Each year, Canon holds its Photo5 competition to encourage creativity in Australia's photographic community.
Entrants receive a small cardboard box with five different briefs. This year's winners had to come up with some novel ways of interpreting each element in their box, including flour, googly eyes, a stencil, jelly crystals and an open brief of reflections.
The winners have now been announced, taking home a range of prizes for their efforts. See the winning photos in the gallery below, and read on for our interview with portfolio winner Steve Humpleby as he explains the inspiration behind his winning photos.
CNET Australia: How did you first get into photography?
Steve Humpleby: In 2007, I started work for a company that sold large-format printers. As it was an Eastern States-based company, with my outlet being in Western Australia, it was hard to get reasonable training on the products. Through this, I decided to buy a camera and train myself in the process from capture to print. It wasn't long before the photography bug bit and I was reasonably consumed with photography.
(Credit: Steve Humpleby)
What equipment did you start off with, and what are you shooting on now?
I started by purchasing a Canon A640 that I soon outgrew. In January 2008, I bought a second hand Canon EOS 350D with kit lenses, a phenomenal little camera for very long exposures. As I was always on a tight budget, I managed to pick up a second-hand Canon EOS 5D classic in September 2009, and so started my love affair with full-frame cameras. I remember only having a Canon 50mm f/1.8 for a few months as it was the only lens I had that would fit. Eventually, I picked up a few "interesting" second-hand lenses for the camera.
In late 2011, I was fortunate to have been selected for a "shootout" type competition for the Olympus Anything But Ordinary competition and eventually won that, so I then had a nice little Pen E-PL3 Micro Four Thirds camera with twin lens kit. I still use it for happy snaps, but the full frames rule the night. After selling a couple of those images, in December 2011, I made the jump into the Canon EOS 5D Mark II with the 24-105 f/4 lens, the first new SLR and lens I ever owned. I am now lucky enough that my hobby almost pays for itself (almost) and just recently picked up a new Canon EOS 6D, perfect for my night and long-exposure photography.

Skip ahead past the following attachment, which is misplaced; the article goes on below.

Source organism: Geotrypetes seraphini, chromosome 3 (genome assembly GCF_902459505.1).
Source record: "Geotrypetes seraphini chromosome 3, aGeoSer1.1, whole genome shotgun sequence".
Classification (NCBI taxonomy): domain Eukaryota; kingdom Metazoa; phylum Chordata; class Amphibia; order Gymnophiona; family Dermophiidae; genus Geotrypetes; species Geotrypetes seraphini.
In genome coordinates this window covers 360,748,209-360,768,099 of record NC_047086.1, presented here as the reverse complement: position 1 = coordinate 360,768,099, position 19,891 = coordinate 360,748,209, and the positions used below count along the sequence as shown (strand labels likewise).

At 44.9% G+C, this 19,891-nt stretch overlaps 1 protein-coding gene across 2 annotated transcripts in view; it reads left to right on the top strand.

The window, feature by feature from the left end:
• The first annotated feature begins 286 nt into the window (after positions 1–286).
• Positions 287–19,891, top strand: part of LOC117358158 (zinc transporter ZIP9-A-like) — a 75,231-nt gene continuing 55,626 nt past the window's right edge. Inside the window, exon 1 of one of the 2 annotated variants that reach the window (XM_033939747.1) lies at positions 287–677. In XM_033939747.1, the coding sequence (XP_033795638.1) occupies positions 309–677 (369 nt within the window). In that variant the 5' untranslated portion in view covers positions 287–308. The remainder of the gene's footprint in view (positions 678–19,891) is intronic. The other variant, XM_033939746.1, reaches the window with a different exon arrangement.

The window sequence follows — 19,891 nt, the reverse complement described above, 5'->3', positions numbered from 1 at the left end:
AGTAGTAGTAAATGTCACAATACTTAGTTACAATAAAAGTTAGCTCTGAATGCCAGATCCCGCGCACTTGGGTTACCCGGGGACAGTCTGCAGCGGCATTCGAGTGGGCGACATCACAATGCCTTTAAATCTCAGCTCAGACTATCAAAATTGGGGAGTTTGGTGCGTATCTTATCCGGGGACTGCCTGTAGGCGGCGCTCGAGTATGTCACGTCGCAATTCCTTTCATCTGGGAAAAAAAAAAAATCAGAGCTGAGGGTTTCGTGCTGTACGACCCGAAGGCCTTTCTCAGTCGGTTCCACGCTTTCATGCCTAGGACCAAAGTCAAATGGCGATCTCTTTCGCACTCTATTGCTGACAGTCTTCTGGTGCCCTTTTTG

My next aim is to get some really nice Canon glass to complete the package. In the meantime, a Tamron wide angle and manual 14mm Rokinon will have to do. I do own a few eBay filters but am not a big user. I tend to lose them more than I get to use them. I don't even use a UV filter — probably not the sharpest tool in the shed!
Your portfolio images for Photo5 were all very clearly based around playing with light. What is it that draws you to light painting and long exposures?
When I first started, I spent a lot of time at home. I was a single father of a severely handicapped child as well as working full time, and there are only so many things you can photograph in such a limited environment, namely the backyard. Light painting let me extend the opportunities and subjects around me and allowed me the freedom to experiment with different techniques.
As my time eventually freed up after my child reached adulthood and moved into a share house, the interest still prevailed and grew. After winning the Olympus competition in 2011, many people I know in Perth (and some I didn't) asked me to run workshops, so there was another excuse to get out and do more light painting.
(Credit: Steve Humpleby)
How did you put together each component of your "Making Cookies" image?
This year for Photo5, I decided to consciously take a photo for each brief using a long exposure and some type of fire as part of the image. I was reasonably happy with the outcomes but totally blown away to have made the top 50 in every brief as well as the portfolio, as I had never even made any of the finals in the previous years I had participated.